The Bible does not define my relationship with God but that doesn't mean I throw the baby out with the bathwater. We have at our fingertips a collection of the most remarkable stories of man's encounters with the Supernatural dating back several thousand years. Is that not profound enough to make you want to cry? It's truly breathtaking. Not only that but in the New Testament we find what I consider to be the most incredible story to ever grace mankind: the life and death of Jesus of Nazareth. This Prince of Peace came into the world to share God's love and surrender to His will. He showed us what it means to be fully human and in the process reconciled to the Divine. He bridged heaven and earth. He conquered the grave. And because of the gospels I can read all about the things He said and did.
So yes, I have a deep appreciation for the Bible but I don't believe God dictated or compiled it. What we read are God experiences as seen through the filters of the experiencer and/or author. This doesn't make it any less special but it certainly highlights the need to study the historical context and personal background of each author. This means we can't take every statement at face value; it requires study. This is especially true of the letters that compose most of the New Testament. This is the canon from which we base our beliefs and values as Christians yet we only have access to half the conversations.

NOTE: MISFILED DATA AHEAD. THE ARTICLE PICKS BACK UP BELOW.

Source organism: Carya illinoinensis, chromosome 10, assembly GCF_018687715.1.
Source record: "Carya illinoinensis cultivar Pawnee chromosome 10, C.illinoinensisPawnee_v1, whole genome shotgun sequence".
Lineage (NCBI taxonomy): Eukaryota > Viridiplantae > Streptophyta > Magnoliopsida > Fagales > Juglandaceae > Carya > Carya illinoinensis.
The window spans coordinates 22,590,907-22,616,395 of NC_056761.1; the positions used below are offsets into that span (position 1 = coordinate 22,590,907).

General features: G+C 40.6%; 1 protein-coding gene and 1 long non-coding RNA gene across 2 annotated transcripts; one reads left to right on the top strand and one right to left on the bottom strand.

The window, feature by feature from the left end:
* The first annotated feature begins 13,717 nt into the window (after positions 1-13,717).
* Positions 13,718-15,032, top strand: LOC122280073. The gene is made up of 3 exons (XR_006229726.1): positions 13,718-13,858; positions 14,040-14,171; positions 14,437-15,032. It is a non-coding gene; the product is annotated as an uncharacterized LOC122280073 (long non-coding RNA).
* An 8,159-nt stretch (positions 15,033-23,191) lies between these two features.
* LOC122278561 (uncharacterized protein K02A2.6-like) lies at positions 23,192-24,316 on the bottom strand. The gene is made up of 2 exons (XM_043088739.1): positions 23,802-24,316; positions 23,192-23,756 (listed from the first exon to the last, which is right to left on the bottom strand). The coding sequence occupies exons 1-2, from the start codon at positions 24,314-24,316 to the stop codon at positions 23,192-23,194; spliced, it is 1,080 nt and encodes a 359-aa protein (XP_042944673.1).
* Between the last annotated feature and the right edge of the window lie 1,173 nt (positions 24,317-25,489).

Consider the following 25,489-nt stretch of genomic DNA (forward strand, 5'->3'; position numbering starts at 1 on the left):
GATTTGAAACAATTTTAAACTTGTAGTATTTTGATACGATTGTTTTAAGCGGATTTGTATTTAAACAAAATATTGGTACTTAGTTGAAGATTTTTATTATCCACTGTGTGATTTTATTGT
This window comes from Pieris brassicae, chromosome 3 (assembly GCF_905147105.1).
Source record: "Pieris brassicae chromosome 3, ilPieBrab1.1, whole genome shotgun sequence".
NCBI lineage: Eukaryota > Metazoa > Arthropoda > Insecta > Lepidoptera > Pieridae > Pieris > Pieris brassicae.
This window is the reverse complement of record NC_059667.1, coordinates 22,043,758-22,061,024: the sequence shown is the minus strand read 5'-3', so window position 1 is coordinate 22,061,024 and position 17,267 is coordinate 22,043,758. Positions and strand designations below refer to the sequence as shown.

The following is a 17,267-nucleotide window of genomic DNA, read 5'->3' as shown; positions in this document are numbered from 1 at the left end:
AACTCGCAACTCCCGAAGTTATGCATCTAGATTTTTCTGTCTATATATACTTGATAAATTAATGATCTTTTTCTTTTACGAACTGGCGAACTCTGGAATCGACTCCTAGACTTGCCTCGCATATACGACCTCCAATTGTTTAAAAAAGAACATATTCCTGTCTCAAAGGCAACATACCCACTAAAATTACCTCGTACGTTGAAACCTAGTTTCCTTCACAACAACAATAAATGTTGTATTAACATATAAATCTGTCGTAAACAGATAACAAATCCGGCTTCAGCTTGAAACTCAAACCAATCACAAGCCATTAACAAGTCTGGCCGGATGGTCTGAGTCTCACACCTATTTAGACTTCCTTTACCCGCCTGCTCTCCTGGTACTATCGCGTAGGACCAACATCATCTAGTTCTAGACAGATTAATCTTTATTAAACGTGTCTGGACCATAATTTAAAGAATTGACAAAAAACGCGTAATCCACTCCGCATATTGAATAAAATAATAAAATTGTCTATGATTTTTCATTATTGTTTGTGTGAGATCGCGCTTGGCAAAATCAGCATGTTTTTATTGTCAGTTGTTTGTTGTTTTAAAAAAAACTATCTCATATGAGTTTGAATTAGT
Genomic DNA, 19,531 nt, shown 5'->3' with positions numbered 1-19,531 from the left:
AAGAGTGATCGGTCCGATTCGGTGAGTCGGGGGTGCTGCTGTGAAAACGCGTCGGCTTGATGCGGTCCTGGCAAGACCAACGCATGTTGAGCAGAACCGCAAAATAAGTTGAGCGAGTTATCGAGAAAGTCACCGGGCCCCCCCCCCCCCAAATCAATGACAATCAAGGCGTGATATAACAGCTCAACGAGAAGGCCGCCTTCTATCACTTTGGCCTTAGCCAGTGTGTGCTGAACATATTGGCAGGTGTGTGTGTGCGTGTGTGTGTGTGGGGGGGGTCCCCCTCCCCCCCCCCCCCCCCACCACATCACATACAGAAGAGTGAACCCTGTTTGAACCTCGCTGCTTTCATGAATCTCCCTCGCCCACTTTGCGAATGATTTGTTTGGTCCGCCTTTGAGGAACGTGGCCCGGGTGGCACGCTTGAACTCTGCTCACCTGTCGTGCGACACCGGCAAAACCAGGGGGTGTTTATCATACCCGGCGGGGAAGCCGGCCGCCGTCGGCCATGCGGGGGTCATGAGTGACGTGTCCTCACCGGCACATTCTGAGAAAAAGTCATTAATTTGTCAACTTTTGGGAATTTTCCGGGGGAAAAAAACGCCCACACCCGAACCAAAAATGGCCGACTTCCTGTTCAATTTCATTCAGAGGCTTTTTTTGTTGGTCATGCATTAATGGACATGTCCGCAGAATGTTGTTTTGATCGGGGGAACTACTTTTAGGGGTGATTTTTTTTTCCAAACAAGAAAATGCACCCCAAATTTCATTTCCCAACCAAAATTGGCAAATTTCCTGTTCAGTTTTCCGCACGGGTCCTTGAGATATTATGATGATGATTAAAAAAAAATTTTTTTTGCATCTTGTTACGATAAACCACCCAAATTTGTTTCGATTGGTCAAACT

If there is a prominent or relevent teaching in scripture that opposes the clear voice of God that speaks to me through His Holy Spirit, if I am told I must deny my intuition and suppress my love to submit to the authority of the church, if the God being presented to me requires emotional and mental gymnastics to reconcile all the contradictory messages then I want to challenge those teachings honestly. Not in a dismissive, that can't be right because I don't feel good about it kind of way, but in a way that looks at many sides of the issue with an open mind and good research.
And who knows, maybe one of these days I'll find someone who shares my enthusiasm.